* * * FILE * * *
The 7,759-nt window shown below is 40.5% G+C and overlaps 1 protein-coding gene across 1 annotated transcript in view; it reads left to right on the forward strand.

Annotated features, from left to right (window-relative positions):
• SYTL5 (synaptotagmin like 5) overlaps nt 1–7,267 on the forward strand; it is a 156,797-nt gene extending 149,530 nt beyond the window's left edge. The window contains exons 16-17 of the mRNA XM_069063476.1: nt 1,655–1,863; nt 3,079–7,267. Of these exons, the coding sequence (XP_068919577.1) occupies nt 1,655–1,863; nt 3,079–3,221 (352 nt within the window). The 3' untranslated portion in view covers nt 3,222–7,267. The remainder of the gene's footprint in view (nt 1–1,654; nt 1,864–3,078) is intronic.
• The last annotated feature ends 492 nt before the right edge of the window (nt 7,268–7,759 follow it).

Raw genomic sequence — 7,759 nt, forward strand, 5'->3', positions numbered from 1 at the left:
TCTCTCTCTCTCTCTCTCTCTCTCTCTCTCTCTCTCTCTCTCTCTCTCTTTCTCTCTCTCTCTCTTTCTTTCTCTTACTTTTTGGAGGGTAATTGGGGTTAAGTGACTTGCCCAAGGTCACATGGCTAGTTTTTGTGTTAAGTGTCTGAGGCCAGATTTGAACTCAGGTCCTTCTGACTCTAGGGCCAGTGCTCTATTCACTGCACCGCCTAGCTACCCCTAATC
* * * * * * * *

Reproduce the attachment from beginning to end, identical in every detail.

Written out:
The 7,759-nt window shown below is 40.5% G+C and overlaps 1 protein-coding gene across 1 annotated transcript in view; it reads left to right on the forward strand.

Annotated features, from left to right (window-relative positions):
• SYTL5 (synaptotagmin like 5) overlaps nt 1–7,267 on the forward strand; it is a 156,797-nt gene extending 149,530 nt beyond the window's left edge. The window contains exons 16-17 of the mRNA XM_069063476.1: nt 1,655–1,863; nt 3,079–7,267. Of these exons, the coding sequence (XP_068919577.1) occupies nt 1,655–1,863; nt 3,079–3,221 (352 nt within the window). The 3' untranslated portion in view covers nt 3,222–7,267. The remainder of the gene's footprint in view (nt 1–1,654; nt 1,864–3,078) is intronic.
• The last annotated feature ends 492 nt before the right edge of the window (nt 7,268–7,759 follow it).

Raw genomic sequence — 7,759 nt, forward strand, 5'->3', positions numbered from 1 at the left:
TCTCTCTCTCTCTCTCTCTCTCTCTCTCTCTCTCTCTCTCTCTCTCTCTTTCTCTCTCTCTCTCTTTCTTTCTCTTACTTTTTGGAGGGTAATTGGGGTTAAGTGACTTGCCCAAGGTCACATGGCTAGTTTTTGTGTTAAGTGTCTGAGGCCAGATTTGAACTCAGGTCCTTCTGACTCTAGGGCCAGTGCTCTATTCACTGCACCGCCTAGCTACCCCTAATC